In a world as regulated and monitored as today’s is, it’s hard to believe that certain types of fraud are still possible. But it’s hard to monitor every single industry at all times; that many sets of eyes simply aren’t available.
In the mortgage closing process, fraud exists partly due to a lack of transparency. Ryan Barry, Chief Strategy Officer and Co-Founder of ATS Secured, puts it this way: “If you’re in a well-lit building that has locks on the door, a guard dog and a security camera, a thief isn’t likely to bother going there. They’ll go down the street where the door is wide open, the lights are off, there’s no security camera and they can slide in and slide out.
A common type of mortgage fraud is the straw buyer scheme, where a fraudster uses someone’s identity to buy a house (usually without them knowing) because they can’t qualify for a loan on their own or don’t intend to live in the house themselves. To obtain their straw buyer they either steal someone’s identity, prey on an innocent person who has good credit, or lets the person in on the scam. While there are measures against these rings from forming, there are always some that slip through regulatory cracks.
Example: Steve is a mortgage broker at a bank, Joan is the appraiser and Noah is a title agent. They are a fraud ring and work collectively on the scheme.
Steve talks to an innocent person named Amanda, flattering her with praise of her well-paying job and impeccable credit history. He tells her he is creating something an investment pool and gives her a sales pitch that sounds something like this: “If you let us use your credit to buy a house, we’ll pay you $3,000 dollars. We will rent it out and you’re going to have a percentage of the rent proceeds. Then, we’re going to sell the house in three years and you’re going to get a percentage of that profit as well.”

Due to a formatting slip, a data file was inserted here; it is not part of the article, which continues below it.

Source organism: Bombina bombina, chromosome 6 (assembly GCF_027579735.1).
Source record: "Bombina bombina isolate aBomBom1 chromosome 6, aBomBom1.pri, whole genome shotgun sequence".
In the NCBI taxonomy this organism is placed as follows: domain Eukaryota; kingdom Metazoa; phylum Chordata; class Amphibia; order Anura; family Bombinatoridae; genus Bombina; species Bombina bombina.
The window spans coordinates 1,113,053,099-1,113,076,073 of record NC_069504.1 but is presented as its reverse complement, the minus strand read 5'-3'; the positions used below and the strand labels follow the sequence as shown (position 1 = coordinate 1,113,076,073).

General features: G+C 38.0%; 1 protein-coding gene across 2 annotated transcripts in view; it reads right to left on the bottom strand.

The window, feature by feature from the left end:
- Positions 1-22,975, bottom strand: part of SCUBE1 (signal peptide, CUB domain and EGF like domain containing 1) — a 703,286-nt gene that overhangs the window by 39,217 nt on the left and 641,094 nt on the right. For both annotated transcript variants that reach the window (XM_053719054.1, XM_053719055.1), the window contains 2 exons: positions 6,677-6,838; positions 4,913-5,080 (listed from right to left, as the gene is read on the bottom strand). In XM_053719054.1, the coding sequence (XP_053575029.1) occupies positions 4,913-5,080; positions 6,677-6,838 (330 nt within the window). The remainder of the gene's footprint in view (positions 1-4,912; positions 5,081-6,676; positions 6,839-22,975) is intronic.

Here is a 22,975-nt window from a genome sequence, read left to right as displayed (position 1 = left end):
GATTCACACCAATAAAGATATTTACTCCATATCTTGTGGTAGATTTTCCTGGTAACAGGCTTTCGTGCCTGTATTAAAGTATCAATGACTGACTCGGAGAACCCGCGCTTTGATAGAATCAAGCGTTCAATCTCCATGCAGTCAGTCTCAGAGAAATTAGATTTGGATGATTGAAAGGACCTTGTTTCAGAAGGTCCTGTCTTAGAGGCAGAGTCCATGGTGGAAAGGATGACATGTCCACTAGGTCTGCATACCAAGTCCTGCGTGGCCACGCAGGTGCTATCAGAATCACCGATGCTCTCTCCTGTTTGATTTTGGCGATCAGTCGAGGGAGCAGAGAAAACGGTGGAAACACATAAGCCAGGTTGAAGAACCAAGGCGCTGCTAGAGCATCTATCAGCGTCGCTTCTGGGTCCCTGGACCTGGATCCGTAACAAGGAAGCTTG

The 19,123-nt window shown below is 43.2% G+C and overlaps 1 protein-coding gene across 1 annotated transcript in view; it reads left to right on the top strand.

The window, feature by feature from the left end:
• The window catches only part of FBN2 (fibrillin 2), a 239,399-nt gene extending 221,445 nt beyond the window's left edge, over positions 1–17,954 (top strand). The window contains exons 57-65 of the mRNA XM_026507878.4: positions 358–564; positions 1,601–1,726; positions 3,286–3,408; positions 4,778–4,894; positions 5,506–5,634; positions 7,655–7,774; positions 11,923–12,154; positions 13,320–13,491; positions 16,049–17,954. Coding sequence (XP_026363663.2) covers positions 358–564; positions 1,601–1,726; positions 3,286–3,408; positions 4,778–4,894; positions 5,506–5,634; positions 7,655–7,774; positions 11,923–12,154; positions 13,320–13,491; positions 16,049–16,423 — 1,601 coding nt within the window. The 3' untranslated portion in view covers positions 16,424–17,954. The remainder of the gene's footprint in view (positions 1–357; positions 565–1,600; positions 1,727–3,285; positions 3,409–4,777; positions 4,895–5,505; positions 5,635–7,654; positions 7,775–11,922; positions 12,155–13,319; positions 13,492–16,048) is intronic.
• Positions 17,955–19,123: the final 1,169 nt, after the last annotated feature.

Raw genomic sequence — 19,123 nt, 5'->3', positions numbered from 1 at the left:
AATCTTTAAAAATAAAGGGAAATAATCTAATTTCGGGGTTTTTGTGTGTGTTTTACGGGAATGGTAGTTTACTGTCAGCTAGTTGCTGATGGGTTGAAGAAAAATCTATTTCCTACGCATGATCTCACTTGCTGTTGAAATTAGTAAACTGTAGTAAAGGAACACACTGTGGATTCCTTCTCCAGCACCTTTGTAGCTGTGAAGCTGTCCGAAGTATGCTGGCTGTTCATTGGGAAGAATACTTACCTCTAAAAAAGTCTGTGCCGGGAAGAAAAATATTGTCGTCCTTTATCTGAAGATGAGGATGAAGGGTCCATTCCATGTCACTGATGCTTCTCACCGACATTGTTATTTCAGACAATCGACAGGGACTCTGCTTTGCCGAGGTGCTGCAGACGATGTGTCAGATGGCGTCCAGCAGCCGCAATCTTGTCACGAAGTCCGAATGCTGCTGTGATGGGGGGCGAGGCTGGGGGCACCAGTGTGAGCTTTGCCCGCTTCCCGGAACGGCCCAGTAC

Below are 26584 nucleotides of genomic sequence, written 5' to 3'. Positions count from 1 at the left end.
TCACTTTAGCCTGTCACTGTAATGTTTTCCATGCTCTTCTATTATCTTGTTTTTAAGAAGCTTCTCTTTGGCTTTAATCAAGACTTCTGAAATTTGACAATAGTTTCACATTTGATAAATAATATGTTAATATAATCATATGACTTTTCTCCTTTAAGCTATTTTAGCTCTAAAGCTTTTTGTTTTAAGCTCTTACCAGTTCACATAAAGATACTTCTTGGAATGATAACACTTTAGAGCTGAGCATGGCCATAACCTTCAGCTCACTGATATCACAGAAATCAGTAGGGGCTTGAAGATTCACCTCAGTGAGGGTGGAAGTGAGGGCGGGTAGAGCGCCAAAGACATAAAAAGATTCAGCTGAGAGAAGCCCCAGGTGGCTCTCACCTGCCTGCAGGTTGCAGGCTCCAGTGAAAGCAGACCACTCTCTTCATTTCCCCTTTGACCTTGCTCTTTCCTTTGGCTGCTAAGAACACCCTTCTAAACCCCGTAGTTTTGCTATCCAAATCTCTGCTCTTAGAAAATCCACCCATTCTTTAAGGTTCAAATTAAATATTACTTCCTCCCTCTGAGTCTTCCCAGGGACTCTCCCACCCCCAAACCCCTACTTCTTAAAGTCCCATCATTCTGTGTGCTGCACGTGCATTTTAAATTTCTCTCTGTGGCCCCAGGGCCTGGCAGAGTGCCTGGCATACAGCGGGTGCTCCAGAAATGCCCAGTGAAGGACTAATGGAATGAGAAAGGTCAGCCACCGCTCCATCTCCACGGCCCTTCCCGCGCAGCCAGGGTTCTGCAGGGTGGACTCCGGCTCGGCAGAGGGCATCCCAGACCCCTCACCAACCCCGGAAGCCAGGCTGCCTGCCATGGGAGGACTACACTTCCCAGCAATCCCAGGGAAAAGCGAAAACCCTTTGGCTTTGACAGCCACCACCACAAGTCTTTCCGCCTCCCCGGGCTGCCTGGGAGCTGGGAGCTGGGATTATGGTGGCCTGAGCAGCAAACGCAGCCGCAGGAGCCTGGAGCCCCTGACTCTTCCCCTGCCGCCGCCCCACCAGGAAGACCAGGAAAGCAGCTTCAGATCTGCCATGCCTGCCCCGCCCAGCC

Using Amanda’s credit, Steve gets her qualified to buy the house. Then he tells Joan the appraiser, “We got a house that’s worth $40,000, tops. You need to appraise it for a $100,000.” Joan agrees.
Then they bring in Noah to do the closing, where they pay off the loan for $40,000 and make out with the remaining $60,000. They pay $3,000 to Amanda for using her credit and they’ve got $57,000 left to divide among themselves. They rent it out and Amanda is now stuck with a $100,000 mortgage on a house that’s worth $40,000.
Red flags that may indicate you’re being drawn into a straw buyer scheme:
- An unsigned or undated application
- The borrower’s income is inconsistent with job or position
- Someone signed the loan documents on the borrower’s behalf
So, how can you discourage thieves? Simply turn on the lights.
Making the loan process transparent is the equivalent of turning on the lights. A secure, protected platform for all parties to communicate and transfer documents would protect everyone in the mortgage closing process from fraud and provide peace of mind. Chase the thieves out and let’s collectively turn the lights and never let them in again.
Stay tuned for the next blog in the series: “The Best Way to Rob a Bank: Double Selling”